5. 5 out of 5

    Mickie

    I read this book four times in the last 12 years. The only other book I read this many times was "Keys to the Street" by Ruth Rendell. Some books have everything in them. Magical prose, a page turning story, psychology, geography, engagement of all of the senses, relationship politics, art, history, and musical rhythm. I read this book four times in the last 12 years. The only other book I read this many times was "Keys to the Street" by Ruth Rendell. Some books have everything in them. Magical prose, a page turning story, psychology, geography, engagement of all of the senses, relationship politics, art, history, and musical rhythm.

  6. 5 out of 5

    Maciek

    Ten year old Tom Passmore is hit by a car and nearly dies. During hospitalization Tom becomes interested in reading, and he digs his way through many novels, but he becomes fascinated with one kind: mysteries. Tom develops a passion for detective work, and in the cozy island of Millwalk not everyone looks at the young boy's budding hobby with appreciation... Although technically this is the second volume of a trilogy (the first being Koko) Mystery stands on its own. It has all trademarks of Strau Ten year old Tom Passmore is hit by a car and nearly dies. During hospitalization Tom becomes interested in reading, and he digs his way through many novels, but he becomes fascinated with one kind: mysteries. Tom develops a passion for detective work, and in the cozy island of Millwalk not everyone looks at the young boy's budding hobby with appreciation... Although technically this is the second volume of a trilogy (the first being Koko) Mystery stands on its own. It has all trademarks of Straub's achievements as a writer: Rich characterization, compelling plot, interesting location, excellent prose and of course the mysteries. Although Straub is primarily known as a horror writer, this is no horror: it's an excellent novel in its own right, with no monsters jumping out from under the bed. A unique combination of a coming of age story with a detective novel, vividly, skilfully written with excellent use of atmosphere and subtlety, tense but never forcefully, Mystery is a novel well worth reading.

  7. 5 out of 5

    Lobstergirl

    Torturous and banal. At 545 pages, 540 pages too long. The murder mysteries were so uninteresting I kept closing the book and reaching for Spinoza. The blurbs and section headings tease us that the protagonist Tom dies twice....spoiler....not true! He escapes death twice, but I guess that doesn't draw in enough potboiler fans, who need some life after death. The setting of Mill Walk, an island in the Caribbean that seems to be an American protectorate, colony, or insular area, was unappealing in Torturous and banal. At 545 pages, 540 pages too long. The murder mysteries were so uninteresting I kept closing the book and reaching for Spinoza. The blurbs and section headings tease us that the protagonist Tom dies twice....spoiler....not true! He escapes death twice, but I guess that doesn't draw in enough potboiler fans, who need some life after death. The setting of Mill Walk, an island in the Caribbean that seems to be an American protectorate, colony, or insular area, was unappealing in every possible way and then some. The evil characters were not believable and the morally good characters were sentimentalized mushily as if Grandpas in a Disney movie. The writing was awkward and cried out for an editor. The pacing was execrable. I just want to erase this heinous work from memory.

  8. 5 out of 5

    Mark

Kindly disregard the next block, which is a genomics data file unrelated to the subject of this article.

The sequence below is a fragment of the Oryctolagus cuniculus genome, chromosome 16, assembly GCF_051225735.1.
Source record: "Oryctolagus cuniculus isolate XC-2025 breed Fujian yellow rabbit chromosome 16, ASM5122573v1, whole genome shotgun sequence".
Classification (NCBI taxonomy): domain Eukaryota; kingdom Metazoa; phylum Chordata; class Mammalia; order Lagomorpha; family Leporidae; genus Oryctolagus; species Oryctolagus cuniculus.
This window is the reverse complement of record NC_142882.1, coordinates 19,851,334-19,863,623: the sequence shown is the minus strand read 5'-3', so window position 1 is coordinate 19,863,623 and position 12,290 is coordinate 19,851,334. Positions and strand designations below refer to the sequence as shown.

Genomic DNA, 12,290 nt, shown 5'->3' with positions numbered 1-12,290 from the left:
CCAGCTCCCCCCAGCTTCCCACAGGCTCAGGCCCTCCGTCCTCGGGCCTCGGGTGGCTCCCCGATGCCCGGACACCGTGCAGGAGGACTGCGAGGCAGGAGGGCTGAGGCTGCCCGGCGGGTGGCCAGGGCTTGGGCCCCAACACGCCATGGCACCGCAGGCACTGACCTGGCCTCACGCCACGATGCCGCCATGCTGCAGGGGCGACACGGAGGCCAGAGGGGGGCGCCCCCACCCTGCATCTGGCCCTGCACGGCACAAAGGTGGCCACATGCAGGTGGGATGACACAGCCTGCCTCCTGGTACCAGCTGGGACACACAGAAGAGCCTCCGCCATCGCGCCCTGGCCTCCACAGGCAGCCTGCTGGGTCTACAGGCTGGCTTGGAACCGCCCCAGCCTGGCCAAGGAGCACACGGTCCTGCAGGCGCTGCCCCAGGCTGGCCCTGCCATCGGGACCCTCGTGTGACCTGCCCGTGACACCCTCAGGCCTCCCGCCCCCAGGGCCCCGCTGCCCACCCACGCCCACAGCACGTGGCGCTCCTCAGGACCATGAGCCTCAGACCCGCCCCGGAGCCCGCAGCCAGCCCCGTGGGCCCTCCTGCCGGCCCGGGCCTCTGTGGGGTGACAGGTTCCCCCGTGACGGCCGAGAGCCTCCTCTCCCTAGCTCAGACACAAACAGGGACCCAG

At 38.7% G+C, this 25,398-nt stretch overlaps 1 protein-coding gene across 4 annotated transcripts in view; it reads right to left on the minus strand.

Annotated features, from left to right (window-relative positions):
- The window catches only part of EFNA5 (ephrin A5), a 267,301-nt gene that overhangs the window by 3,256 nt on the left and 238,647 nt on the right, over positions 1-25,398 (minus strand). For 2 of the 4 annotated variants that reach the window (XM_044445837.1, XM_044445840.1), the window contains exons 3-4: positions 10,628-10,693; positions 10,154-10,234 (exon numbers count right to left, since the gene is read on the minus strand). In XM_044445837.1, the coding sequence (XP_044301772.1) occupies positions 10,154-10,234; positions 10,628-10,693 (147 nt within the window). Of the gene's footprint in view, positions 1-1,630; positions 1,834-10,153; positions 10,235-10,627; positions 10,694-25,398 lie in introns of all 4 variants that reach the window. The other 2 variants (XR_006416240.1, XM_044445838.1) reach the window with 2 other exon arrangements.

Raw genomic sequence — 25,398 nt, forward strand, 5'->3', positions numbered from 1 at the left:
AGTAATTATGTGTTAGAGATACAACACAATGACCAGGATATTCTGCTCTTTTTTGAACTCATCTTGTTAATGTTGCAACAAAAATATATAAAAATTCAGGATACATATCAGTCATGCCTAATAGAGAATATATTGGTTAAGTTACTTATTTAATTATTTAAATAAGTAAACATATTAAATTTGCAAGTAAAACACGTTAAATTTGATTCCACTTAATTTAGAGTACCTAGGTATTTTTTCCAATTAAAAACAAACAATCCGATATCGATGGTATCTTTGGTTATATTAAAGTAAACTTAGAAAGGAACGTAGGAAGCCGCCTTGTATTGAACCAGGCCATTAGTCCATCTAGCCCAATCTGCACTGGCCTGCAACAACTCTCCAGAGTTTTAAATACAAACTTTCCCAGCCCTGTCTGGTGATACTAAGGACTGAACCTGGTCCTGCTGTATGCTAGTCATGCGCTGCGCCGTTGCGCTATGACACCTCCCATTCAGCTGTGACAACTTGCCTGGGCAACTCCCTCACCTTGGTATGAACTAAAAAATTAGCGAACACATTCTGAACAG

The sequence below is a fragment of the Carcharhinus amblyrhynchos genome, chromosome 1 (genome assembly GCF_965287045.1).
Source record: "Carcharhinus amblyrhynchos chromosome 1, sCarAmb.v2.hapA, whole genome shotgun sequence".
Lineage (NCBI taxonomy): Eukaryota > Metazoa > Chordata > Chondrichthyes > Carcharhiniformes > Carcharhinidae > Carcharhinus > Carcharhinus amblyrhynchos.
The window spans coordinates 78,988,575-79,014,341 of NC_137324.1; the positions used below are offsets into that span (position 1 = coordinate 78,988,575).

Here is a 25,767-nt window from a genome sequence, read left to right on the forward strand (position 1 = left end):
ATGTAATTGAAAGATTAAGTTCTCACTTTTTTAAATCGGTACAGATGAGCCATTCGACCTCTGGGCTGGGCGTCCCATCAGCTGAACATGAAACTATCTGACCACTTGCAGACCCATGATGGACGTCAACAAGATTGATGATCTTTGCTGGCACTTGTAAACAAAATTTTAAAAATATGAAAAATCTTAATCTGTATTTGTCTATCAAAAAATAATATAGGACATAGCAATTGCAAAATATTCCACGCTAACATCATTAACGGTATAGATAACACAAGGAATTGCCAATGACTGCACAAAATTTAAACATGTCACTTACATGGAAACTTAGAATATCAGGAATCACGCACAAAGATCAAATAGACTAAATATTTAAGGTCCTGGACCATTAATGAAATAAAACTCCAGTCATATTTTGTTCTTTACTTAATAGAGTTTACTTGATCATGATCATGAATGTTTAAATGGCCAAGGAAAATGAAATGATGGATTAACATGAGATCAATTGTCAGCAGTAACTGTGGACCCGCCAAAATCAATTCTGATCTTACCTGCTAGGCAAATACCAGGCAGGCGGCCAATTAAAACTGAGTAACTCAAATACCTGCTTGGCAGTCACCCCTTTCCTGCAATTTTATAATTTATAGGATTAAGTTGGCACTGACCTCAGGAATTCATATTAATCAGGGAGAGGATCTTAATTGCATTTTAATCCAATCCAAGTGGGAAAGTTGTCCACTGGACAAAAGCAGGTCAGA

This book is the middle story of a trilogy it has very little to do with the first book of the series only a book written by a Timothy Underhill which takes place on the Island the hero of our story is born and lives during his youth. This novel falls into the genre of crime fiction and is a lot of fun to read. As a young man Tom Pasmore nearly dies in an accident in some unsavory part of town/Island. He wounds are so intense that he is out of school more than a year and as he becomes more mobile This book is the middle story of a trilogy it has very little to do with the first book of the series only a book written by a Timothy Underhill which takes place on the Island the hero of our story is born and lives during his youth. This novel falls into the genre of crime fiction and is a lot of fun to read. As a young man Tom Pasmore nearly dies in an accident in some unsavory part of town/Island. He wounds are so intense that he is out of school more than a year and as he becomes more mobile all during that time he spends reading a lot of crime novels. His strange elderly neighbor by the name of Lamont von Heilitz who seems to take interest in the boy for some reason. As we learn more about Tom we find out that he somewhat detached from normal kids in his behaviour and his attitude to live and situations. He is never the most popular boy simply because most do not understand him at all. His fascination with crime and a certain scrapbook with a murder from the thirties slowly changes him from anything like a normal kid into a strange one who seems to have difficulty being emphatic to others. His situation at home also does not really add to a normal youth with his mother being a loving but almost always being an emotional wreck, his father being distant and bitter and his domination grandfather. It is when Tom really gets acquainted with von Heilitz that his live slowly alters. He finds out that this old man has been a most famous detective whose nickname was "the Shadow" and the man seems to groom Tom somehow for some small bits of investigating. When his grandfather sends Tom to Eagle lake where he still has a lodge among the more influential folks from the Island of Mill Wall that Toms live will alter forever. He finds lave, drama, crime and some murder. Which all will lead to the passing of Tom Passmore. This is a really good read and Peter Straub keeps the reader guessing and keeps changing the pace and the direction of the story. But he keeps you pulling back and keep reading the book. For me the involvement of an character called the Shadow was the initial hook to get caught. But the book is big on entertainment and keeps you guessing. A really fun and fulfilled read was delivered by the writer. This book is so different in tone from the first book that only at the end of the book you find yourself being released from a tension you never realized the story had. A really good read that is seemingly set in a Jessica Fletcher kind of world only a shedload darker. Weel worth your while and easy to read as a stand alone.